Chip: That’s right. That’s right.
Dennis: So back towhat you said about the spirit of gentleness and meekness—it has to be an invitation to a real relationship with a real person.
Chip: A very specific way that is safe—and I hope this won’t be heard as an attempt to sell books or this or that. I’ve just got a lot of feedback of people in situations like this who—a safe way was—they got the book, and they started reading it, and they said: “You know what? I’m learning that I stuff my anger.”
In other words—so, instead of addressing the spewer and the big issue: “I’ve learned I stuff my anger. This has really been helpful,” and maybe taking a little bit more responsibility that anger is a mutual issue. Then, saying: “You know what? Would you be interested in looking at this?” What that does is—that someone, other than them, begins to speak into their life.
That’s why you all create resources—it’s a tool to get into the hearts of people when often a lot of us—I felt, if I wouldn’t have gotten help, I couldn’t have solved it. I didn’t have the vocabulary. I didn’t know I was angry. I needed someone to sit down to say: “Chip, write on a 3x5 card and put it on the refrigerator. Chip—on expectations—what you need to say is, ‘I desire this instead of demand it.’” Demand is an expectation.
That sounds real simple, but I had to practice it. Like you—now, after about 25 years of practice—it’s like—it’s not like we never get angry; but it’s like: “Wow! God’s Word really works!” and your hearts are connected most of the time.
Bob: Tell our listeners about the time that somebody recorded a conversation he had with you—and what that did to you.
Chip: Oh my! I just want you to know that, if you’re listening, there is another program that you can hear some other time where I talk about positive things in my life other than living on the edge. I just come here—where we do therapeutic work—and I tell all the worse things I’ve ever done in my whole life. [Laughter]
Dennis: And you get tagged—
Bob and Dennis: —Dr. Anger!
Chip: Dr. Love! Dr. Angry!
Dennis: Yes, there you go! There you go!
Chip: I won’t go into all the details; but the dynamic of the conversation was—someone was very upset with me, and had assumed, and thought that I was working behind the scenes to do something that was destructive to some people he cared about in a ministry situation.
He said: “Hey, I tell you what. I call you tonight because I’m real busy.” It was kind of weird. I learned later that the whole reason was to set something up. Then, he called me, recorded the conversation, and baited me with numbers of questions to try and get me to say something so that he could play it to a different group.
Oh, man! I mean—I wasn’t mad—I was livid! I was—I don’t even know how to describe it.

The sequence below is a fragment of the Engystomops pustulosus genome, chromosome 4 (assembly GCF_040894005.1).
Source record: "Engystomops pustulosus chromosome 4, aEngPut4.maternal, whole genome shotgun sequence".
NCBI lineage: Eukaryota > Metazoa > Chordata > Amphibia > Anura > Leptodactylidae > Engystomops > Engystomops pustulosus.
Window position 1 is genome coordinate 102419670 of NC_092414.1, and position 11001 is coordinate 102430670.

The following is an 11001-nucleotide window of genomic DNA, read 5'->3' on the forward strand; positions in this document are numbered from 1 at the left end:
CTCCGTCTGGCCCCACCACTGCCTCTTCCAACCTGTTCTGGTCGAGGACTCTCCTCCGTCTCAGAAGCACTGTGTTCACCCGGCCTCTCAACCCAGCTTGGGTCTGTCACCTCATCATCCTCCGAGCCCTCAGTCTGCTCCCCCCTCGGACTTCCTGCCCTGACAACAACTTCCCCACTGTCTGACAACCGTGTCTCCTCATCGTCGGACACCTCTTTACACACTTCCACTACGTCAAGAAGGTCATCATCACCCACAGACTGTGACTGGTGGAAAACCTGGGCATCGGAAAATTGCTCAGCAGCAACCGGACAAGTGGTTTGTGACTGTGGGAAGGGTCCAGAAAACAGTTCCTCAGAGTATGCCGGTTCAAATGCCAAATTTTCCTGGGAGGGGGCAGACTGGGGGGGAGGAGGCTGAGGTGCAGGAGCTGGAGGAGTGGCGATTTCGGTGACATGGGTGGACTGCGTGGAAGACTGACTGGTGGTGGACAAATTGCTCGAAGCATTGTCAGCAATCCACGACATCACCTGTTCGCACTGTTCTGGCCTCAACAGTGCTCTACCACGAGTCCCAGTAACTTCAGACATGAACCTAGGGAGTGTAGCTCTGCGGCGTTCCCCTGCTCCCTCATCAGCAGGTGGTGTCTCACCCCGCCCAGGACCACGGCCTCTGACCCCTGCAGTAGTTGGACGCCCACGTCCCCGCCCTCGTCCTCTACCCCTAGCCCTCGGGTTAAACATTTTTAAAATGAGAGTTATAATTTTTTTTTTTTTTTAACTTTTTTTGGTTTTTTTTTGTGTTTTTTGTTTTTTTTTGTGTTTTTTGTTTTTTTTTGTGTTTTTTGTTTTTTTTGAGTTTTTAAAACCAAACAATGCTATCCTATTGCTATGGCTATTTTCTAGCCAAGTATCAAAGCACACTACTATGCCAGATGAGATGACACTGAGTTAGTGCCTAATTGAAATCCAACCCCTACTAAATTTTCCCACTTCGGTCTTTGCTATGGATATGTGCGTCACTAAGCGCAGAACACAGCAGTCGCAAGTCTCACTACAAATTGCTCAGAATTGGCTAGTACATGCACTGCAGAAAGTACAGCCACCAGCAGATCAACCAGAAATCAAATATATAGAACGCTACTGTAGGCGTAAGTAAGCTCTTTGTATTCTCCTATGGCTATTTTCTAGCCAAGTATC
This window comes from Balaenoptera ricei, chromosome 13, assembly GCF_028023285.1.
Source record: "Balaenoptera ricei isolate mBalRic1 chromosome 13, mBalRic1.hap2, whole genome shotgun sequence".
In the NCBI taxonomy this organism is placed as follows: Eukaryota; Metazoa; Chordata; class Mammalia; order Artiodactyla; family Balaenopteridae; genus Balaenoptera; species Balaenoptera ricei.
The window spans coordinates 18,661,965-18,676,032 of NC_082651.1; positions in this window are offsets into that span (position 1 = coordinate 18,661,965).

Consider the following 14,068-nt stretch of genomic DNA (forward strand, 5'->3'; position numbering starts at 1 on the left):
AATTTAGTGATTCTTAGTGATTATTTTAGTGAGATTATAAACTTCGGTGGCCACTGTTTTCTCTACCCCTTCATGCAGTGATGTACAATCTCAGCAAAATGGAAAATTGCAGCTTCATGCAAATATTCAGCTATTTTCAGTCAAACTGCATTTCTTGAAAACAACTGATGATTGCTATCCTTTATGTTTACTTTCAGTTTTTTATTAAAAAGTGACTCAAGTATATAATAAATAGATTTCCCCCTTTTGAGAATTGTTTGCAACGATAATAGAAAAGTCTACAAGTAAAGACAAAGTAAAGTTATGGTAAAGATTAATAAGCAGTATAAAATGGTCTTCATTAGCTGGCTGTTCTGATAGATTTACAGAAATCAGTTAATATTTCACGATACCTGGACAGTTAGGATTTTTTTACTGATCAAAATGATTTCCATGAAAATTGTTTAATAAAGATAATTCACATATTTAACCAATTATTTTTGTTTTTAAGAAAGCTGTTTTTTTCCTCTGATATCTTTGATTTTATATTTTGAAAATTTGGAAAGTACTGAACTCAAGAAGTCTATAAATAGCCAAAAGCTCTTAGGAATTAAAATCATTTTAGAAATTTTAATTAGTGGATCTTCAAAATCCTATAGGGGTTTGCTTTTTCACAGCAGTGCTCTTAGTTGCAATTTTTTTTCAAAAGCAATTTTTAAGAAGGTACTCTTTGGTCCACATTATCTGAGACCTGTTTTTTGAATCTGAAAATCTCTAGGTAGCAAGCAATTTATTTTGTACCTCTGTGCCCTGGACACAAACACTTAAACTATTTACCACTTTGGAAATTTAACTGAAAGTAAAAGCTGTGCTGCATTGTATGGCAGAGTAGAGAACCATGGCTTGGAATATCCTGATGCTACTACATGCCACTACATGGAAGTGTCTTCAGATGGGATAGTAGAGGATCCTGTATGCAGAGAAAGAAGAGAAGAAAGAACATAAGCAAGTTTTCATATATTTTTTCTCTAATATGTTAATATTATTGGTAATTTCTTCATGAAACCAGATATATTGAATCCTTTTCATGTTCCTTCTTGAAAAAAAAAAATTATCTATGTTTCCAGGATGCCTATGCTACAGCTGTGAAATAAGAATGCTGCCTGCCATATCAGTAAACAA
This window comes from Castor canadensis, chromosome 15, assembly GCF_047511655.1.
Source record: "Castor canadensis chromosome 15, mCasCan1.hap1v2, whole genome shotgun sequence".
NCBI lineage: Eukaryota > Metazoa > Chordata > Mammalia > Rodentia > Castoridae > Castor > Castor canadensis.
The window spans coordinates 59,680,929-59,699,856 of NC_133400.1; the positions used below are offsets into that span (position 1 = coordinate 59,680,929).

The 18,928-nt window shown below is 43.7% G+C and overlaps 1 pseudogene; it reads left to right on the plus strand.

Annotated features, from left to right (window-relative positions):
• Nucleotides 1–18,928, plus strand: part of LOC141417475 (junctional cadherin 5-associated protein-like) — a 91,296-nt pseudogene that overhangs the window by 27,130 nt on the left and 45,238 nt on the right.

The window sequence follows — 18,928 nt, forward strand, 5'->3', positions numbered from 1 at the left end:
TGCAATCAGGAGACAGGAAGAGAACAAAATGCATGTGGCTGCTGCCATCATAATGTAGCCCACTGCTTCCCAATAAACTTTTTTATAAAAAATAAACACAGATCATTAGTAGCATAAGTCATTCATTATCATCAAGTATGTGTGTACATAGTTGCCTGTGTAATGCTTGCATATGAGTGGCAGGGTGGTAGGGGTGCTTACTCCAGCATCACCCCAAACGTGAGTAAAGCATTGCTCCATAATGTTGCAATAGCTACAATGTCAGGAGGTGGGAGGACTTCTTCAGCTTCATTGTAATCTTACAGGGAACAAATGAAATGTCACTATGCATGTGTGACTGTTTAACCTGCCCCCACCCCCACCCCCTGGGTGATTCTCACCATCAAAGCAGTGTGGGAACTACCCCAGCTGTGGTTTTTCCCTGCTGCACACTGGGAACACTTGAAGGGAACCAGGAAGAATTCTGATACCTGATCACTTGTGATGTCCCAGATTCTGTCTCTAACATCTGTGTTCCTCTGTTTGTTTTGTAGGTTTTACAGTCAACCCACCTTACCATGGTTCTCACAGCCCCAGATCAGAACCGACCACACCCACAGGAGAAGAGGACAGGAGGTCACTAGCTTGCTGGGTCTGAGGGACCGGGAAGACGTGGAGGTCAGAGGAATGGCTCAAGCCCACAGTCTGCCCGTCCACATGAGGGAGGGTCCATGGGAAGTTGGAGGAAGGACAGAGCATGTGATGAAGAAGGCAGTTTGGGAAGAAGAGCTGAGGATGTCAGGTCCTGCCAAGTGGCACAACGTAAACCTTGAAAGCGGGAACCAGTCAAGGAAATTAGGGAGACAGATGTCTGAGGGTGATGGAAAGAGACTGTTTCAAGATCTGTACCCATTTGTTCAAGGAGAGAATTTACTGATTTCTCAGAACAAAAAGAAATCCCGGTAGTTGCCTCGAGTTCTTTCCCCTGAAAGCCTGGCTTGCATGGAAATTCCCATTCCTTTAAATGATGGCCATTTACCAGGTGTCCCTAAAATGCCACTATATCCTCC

Dennis: Yes; yes, we can see it on your face, right now!
Chip: I got depressed! I mean, I didn’t know how to deal with it. My stomach was churning, and my heart was hurting. Finally, I was having lunch with a fellow pastor. I was telling him how I was going to really deal with all this, and I’d written this thing out.
He goes, “Let me see it.” He read it and said, “I don’t think I would send that.” I said “So, what do you mean?! It’s just—it’s right.” “I don’t think I’d send that until the reason you would send it is that you want to love him, and restore him, and bring about healing in that relationship.” I was like: “Give me a break! Healing the relationship?! Don’t you understand? You know I went in—”
He said: “Chip, what’s attacked here—more than anything else—is your pride.
“You’re afraid of how you’re going to look. What you’re protecting is your pride and your reputation. What he punched is your insecurity. Now, you know this guy and those other people know you. Do you think God is big enough to handle this situation and can you entrust it to Him?”
He said: “Now, write a letter that says exactly what he did. Then, write in the next paragraph how you feel. Then, when you mean it—on the bottom of that letter—write very specific that you forgive him. I want you to put that in your briefcase. When you get to the point where you can send that, and know that you love that man—then send it.”
Well, it was in my briefcase for a very long time. What he hit me with was that I began to understand so much of my anger is when my insecurity, and those kinds of issues, and I never sent the letter. I remember just throwing it away and realizing, “It’s resolved.” The issue was, you know: “Do we always have to defend ourselves?—
“how we appear / how people can make us look—really is sometimes a pretty proud issue.”
Dennis: We’re all terribly insecure. We would like to come across with bravado that we got life wired together. The issue is we do get hurt. People hurt us. If we are not careful, we can nurse the hurts—and we can end up staying angry and staying mad at a person. It can turn from anger into pure bitterness and resentment—and that’s corrosive. That’ll eat the inside of your heart up.